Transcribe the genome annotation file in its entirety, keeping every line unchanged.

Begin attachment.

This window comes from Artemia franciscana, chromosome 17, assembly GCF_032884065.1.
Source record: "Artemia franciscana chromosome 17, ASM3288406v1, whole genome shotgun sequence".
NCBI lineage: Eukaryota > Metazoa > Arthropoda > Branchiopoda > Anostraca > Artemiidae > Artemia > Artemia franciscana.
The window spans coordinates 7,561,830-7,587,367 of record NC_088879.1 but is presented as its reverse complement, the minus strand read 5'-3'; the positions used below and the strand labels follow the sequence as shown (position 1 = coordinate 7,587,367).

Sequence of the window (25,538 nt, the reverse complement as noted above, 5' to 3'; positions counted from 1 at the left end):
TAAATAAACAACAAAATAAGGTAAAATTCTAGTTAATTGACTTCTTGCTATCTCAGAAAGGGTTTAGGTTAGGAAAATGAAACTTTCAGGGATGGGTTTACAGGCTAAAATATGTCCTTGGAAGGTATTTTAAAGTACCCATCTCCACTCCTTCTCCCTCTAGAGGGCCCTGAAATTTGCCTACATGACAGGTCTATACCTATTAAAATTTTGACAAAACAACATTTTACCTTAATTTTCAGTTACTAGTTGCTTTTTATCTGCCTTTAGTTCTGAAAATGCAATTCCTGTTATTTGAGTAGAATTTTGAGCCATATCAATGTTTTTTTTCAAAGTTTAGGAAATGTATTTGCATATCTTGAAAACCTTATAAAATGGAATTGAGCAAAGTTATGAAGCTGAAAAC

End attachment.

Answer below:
This window comes from Artemia franciscana, chromosome 17, assembly GCF_032884065.1.
Source record: "Artemia franciscana chromosome 17, ASM3288406v1, whole genome shotgun sequence".
NCBI lineage: Eukaryota > Metazoa > Arthropoda > Branchiopoda > Anostraca > Artemiidae > Artemia > Artemia franciscana.
The window spans coordinates 7,561,830-7,587,367 of record NC_088879.1 but is presented as its reverse complement, the minus strand read 5'-3'; the positions used below and the strand labels follow the sequence as shown (position 1 = coordinate 7,587,367).

Sequence of the window (25,538 nt, the reverse complement as noted above, 5' to 3'; positions counted from 1 at the left end):
TAAATAAACAACAAAATAAGGTAAAATTCTAGTTAATTGACTTCTTGCTATCTCAGAAAGGGTTTAGGTTAGGAAAATGAAACTTTCAGGGATGGGTTTACAGGCTAAAATATGTCCTTGGAAGGTATTTTAAAGTACCCATCTCCACTCCTTCTCCCTCTAGAGGGCCCTGAAATTTGCCTACATGACAGGTCTATACCTATTAAAATTTTGACAAAACAACATTTTACCTTAATTTTCAGTTACTAGTTGCTTTTTATCTGCCTTTAGTTCTGAAAATGCAATTCCTGTTATTTGAGTAGAATTTTGAGCCATATCAATGTTTTTTTTCAAAGTTTAGGAAATGTATTTGCATATCTTGAAAACCTTATAAAATGGAATTGAGCAAAGTTATGAAGCTGAAAAC